At present, Canadians can access a wide selection of mortgage products with rates below 3%, largely due to the tail end of the spring season.
Standard five-year fixed-rate mortgages are now going as low as 2.64%, and even higher-risk consumers can readily access loans at 2.89%. These are the lowest levels seen since summer 2017, according to James Laird of CanWise Financial.
Laird noted that the current months are a major factor in the trend, as this part of the year is when families prefer to move and establish new roots before the new school term begins.
“Promotions are April, May and June … when all mortgage companies try to make sure they are on track to hit their annual targets,” Laird told CBC News. “Anyone who’s behind at this point would be aggressive with the margins they’re willing to fund mortgages at right now.”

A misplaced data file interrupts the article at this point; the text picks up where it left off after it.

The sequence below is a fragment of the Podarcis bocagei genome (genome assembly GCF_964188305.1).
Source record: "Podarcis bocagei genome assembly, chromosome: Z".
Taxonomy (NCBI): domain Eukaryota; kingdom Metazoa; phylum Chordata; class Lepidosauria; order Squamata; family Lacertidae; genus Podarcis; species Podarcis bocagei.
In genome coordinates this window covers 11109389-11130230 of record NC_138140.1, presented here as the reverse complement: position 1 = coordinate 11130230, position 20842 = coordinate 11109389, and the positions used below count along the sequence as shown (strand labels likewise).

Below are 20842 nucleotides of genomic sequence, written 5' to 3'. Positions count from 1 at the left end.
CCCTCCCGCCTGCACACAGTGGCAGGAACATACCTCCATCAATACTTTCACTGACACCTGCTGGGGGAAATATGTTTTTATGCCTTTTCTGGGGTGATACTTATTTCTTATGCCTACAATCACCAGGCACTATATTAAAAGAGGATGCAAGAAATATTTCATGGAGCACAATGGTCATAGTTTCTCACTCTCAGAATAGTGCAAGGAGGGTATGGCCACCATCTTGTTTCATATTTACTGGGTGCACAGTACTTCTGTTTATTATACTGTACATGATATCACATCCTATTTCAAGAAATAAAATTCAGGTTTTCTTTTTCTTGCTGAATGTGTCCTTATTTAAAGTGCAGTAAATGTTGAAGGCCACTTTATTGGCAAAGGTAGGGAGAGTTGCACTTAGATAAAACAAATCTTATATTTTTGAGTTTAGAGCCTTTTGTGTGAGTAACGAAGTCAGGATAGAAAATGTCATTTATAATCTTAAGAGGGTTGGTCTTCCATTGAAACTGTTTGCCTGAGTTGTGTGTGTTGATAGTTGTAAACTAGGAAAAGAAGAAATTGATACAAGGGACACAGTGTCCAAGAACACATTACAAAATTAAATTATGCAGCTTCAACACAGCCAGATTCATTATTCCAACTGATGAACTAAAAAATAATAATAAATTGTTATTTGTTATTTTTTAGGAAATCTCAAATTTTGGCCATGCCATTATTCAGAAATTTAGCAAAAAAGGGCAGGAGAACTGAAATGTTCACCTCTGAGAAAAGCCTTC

“The hard cost of funding these loans is going down,” he added. “And at the same time we are at the tail end of the most competitive market, when lenders fight for [business], so that’s when they are willing to thin out their margins a bit to attract volume.”
Earlier this month, Cormark Securities analyst Meny Grauman reported that the country’s largest banks benefited from “better than expected” mortgage activity during the second quarter, despite slower domestic volume.
“[The Big Six] did OK,” Grauman said, but quickly clarified that these were “not spectacular results. And there were definitely enough black marks in the results to continue to fuel questions about just how strong performance is going to be heading into the future.”
Institutions with international businesses helped offset B-20’s significant negative impact on Canadian loan growth, Grauman added.
Overall profits in the largest banks were at approximately $12 billion during Q2 2019. Net income was estimated to have grown around 7% annually, and around 5% on an adjusted basis.